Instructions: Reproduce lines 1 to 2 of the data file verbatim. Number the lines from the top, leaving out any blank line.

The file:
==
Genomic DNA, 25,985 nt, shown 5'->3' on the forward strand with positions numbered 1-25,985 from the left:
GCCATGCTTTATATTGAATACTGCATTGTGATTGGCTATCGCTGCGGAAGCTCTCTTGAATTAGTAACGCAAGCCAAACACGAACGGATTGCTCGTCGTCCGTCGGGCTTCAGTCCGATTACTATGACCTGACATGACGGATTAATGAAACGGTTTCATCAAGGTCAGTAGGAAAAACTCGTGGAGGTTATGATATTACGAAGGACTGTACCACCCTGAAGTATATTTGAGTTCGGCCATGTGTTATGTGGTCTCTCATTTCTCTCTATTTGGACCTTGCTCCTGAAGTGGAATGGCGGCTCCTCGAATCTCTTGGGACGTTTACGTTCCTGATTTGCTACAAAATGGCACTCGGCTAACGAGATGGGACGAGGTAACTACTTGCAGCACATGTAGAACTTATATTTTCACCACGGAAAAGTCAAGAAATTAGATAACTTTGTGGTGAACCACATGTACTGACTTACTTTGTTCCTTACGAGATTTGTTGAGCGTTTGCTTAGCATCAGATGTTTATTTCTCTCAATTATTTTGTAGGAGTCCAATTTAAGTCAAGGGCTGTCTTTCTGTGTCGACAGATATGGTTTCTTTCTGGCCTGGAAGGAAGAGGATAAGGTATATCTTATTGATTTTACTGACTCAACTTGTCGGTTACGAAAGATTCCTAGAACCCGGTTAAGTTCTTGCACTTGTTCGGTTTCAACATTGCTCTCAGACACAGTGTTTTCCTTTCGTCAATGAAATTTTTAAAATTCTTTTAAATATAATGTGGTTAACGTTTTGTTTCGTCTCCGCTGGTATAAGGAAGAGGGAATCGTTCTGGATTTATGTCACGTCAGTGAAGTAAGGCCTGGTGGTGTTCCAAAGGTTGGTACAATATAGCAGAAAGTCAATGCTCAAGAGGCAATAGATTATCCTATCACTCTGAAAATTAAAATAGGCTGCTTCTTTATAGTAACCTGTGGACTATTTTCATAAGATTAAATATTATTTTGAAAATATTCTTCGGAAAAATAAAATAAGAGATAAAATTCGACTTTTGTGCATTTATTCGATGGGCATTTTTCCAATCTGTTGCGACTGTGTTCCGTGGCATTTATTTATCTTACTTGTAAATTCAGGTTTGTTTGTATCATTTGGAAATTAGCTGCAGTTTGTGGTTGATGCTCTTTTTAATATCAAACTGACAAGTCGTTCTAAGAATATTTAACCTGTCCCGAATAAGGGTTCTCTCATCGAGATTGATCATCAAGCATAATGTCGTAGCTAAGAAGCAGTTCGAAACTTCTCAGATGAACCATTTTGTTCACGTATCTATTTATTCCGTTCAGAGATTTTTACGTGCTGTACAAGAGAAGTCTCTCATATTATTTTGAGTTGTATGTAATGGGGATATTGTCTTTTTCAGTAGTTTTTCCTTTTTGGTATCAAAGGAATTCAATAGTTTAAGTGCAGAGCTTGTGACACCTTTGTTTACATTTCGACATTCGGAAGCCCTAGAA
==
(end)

Genomic DNA, 25,985 nt, shown 5'->3' on the forward strand with positions numbered 1-25,985 from the left:
GCCATGCTTTATATTGAATACTGCATTGTGATTGGCTATCGCTGCGGAAGCTCTCTTGAATTAGTAACGCAAGCCAAACACGAACGGATTGCTCGTCGTCCGTCGGGCTTCAGTCCGATTACTATGACCTGACATGACGGATTAATGAAACGGTTTCATCAAGGTCAGTAGGAAAAACTCGTGGAGGTTATGATATTACGAAGGACTGTACCACCCTGAAGTATATTTGAGTTCGGCCATGTGTTATGTGGTCTCTCATTTCTCTCTATTTGGACCTTGCTCCTGAAGTGGAATGGCGGCTCCTCGAATCTCTTGGGACGTTTACGTTCCTGATTTGCTACAAAATGGCACTCGGCTAACGAGATGGGACGAGGTAACTACTTGCAGCACATGTAGAACTTATATTTTCACCACGGAAAAGTCAAGAAATTAGATAACTTTGTGGTGAACCACATGTACTGACTTACTTTGTTCCTTACGAGATTTGTTGAGCGTTTGCTTAGCATCAGATGTTTATTTCTCTCAATTATTTTGTAGGAGTCCAATTTAAGTCAAGGGCTGTCTTTCTGTGTCGACAGATATGGTTTCTTTCTGGCCTGGAAGGAAGAGGATAAGGTATATCTTATTGATTTTACTGACTCAACTTGTCGGTTACGAAAGATTCCTAGAACCCGGTTAAGTTCTTGCACTTGTTCGGTTTCAACATTGCTCTCAGACACAGTGTTTTCCTTTCGTCAATGAAATTTTTAAAATTCTTTTAAATATAATGTGGTTAACGTTTTGTTTCGTCTCCGCTGGTATAAGGAAGAGGGAATCGTTCTGGATTTATGTCACGTCAGTGAAGTAAGGCCTGGTGGTGTTCCAAAGGTTGGTACAATATAGCAGAAAGTCAATGCTCAAGAGGCAATAGATTATCCTATCACTCTGAAAATTAAAATAGGCTGCTTCTTTATAGTAACCTGTGGACTATTTTCATAAGATTAAATATTATTTTGAAAATATTCTTCGGAAAAATAAAATAAGAGATAAAATTCGACTTTTGTGCATTTATTCGATGGGCATTTTTCCAATCTGTTGCGACTGTGTTCCGTGGCATTTATTTATCTTACTTGTAAATTCAGGTTTGTTTGTATCATTTGGAAATTAGCTGCAGTTTGTGGTTGATGCTCTTTTTAATATCAAACTGACAAGTCGTTCTAAGAATATTTAACCTGTCCCGAATAAGGGTTCTCTCATCGAGATTGATCATCAAGCATAATGTCGTAGCTAAGAAGCAGTTCGAAACTTCTCAGATGAACCATTTTGTTCACGTATCTATTTATTCCGTTCAGAGATTTTTACGTGCTGTACAAGAGAAGTCTCTCATATTATTTTGAGTTGTATGTAATGGGGATATTGTCTTTTTCAGTAGTTTTTCCTTTTTGGTATCAAAGGAATTCAATAGTTTAAGTGCAGAGCTTGTGACACCTTTGTTTACATTTCGACATTCGGAAGCCCTAGAA